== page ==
For either the first 45 or first 60 minutes of last night's game, depending on how generous I'm feeling, the Vancouver Whitecaps were having a tough time against a Colorado Rapids team that's goddamned garbage on the road.
I've watched relatively little of the Rapids this season (as I intimated yesterday, I just do not care about that team) but if Colorado shows that level of commitment every game it's a mystery that they're one-and-a-billion on the road. If a Whitecap and a Rapid were chasing down the same ball you could pretty much bet the Rapid would get there. Vancouver was keeping things stupid, opting for low long passes through the middle that turned into automatic turnovers, while Colorado was attempting to get some build-up going. Darren Mattocks couldn't get on the end of any through balls and was thus largely useless; Sebastien Le Toux was in full cinder block mode.
Chances were going both ways, with Matt Pickens and Joe Cannon both coming up big, but you had to say that Colorado had the slight advantage in what looked like a 0-0 draw unless someone made a mistake.
Well, it fell to the rookie Mattocks to make that mistake. First on a rather ungainly dive that suggests he needs remedial study at the Camilo Sanvezzo School of Fine Acting; then a tough, frustrated foul on Drew Moor. The two yellows were arguably harsh but they were also both mental lapses from a young man of marginal experience at any decent level who was having a hard time making an impact on the game.
And it woke the Whitecaps up! I'm not just referring to Le Toux's goal, which was a hell of a way to make amends for a crappy game (he would later screw up again by hitting a two-on-nobody breakaway shot straight into Pickens's right foot rather than passing to a sublimely open Eric Hassli), or Davide Chiumiento's assist which is definitely making the end-of-season highlight reel. But they played better with ten men than they did with eleven: more clear-cut chances, fewer for the opposition (Colorado's best chance to tie it up, when they rattled the goalpost, came off a foul in my books).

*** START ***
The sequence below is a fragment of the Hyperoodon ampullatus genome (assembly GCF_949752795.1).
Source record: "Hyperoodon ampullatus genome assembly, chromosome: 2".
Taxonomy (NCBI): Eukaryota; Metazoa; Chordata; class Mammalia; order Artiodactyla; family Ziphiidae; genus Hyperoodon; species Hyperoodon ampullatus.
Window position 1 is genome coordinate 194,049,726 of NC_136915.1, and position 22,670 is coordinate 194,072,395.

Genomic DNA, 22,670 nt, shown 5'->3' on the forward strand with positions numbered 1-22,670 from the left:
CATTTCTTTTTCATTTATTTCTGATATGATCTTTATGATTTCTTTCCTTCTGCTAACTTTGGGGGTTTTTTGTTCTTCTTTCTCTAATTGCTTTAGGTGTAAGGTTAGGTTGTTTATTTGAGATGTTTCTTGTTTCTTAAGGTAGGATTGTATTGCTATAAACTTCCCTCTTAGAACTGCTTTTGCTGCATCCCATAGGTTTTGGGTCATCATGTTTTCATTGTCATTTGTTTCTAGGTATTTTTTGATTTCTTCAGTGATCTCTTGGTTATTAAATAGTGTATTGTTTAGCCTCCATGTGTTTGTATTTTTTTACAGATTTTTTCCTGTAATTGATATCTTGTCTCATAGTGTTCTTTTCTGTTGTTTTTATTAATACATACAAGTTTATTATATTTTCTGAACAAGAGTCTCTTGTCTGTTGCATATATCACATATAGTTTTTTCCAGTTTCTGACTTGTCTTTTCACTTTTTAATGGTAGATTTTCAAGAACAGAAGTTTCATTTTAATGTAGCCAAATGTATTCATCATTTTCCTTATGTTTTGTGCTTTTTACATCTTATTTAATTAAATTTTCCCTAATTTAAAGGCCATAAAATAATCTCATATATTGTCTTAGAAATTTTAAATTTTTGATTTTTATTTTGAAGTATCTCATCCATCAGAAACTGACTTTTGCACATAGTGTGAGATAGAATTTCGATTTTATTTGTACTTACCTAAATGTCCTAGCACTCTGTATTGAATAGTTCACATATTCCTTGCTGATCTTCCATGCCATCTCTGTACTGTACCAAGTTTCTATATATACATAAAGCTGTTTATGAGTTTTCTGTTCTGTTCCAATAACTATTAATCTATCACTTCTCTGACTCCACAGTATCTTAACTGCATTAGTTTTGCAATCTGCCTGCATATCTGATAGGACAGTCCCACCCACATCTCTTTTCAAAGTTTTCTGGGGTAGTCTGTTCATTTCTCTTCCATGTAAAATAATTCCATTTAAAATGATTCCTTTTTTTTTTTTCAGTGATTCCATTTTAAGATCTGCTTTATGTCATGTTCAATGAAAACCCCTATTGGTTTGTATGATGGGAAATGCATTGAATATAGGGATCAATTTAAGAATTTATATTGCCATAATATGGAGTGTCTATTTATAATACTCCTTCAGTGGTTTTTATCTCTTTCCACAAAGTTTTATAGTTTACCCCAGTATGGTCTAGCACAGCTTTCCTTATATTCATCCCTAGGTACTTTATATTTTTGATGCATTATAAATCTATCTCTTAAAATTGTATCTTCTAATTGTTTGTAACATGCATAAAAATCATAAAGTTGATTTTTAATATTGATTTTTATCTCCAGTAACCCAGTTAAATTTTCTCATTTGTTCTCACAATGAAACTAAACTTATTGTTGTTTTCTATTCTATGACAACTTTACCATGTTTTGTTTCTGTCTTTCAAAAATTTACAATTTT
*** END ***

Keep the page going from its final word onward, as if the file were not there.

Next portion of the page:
Now, on the one hand I'm delighted. The Whitecaps turned their big guns on the Rapids, a pretty good team, and blew them out of the water. So many teams (I'm looking at you, Canada men's national team) have the firepower but lack the confidence or the cohesion or the je ne sais quoi to use it effectively. When roused, though, Vancouver took care of business against a quality opponent in a way that the 2010 or 2011 Whitecaps could never have managed.
On the other hand, it's disconcerting that it took an hour for the Whitecaps to really turn up the pressure against a team we're dueling for a playoff berth. Martin Rennie's teams have been known to coast. The Carolina Railhawks took their foot off the gas for about two months last year and it proved fatal. This year's Whitecaps played the Voyageurs Cup like an unpleasant obligation rather than a tournament they wanted to win. Not to criticize Rennie too much, as his teams are still on balance quite good; this year's Railhawks will be damned lucky to make the NASL playoffs. But it's a weakness.
Give me the 2012 Whitecaps who don't always appreciate their opponents over the 2011 Whitecaps who didn't deserve to be appreciated any day. But, even as we celebrate a lovely victory, the lesson for the Whitecaps must be do that for ninety minutes next time.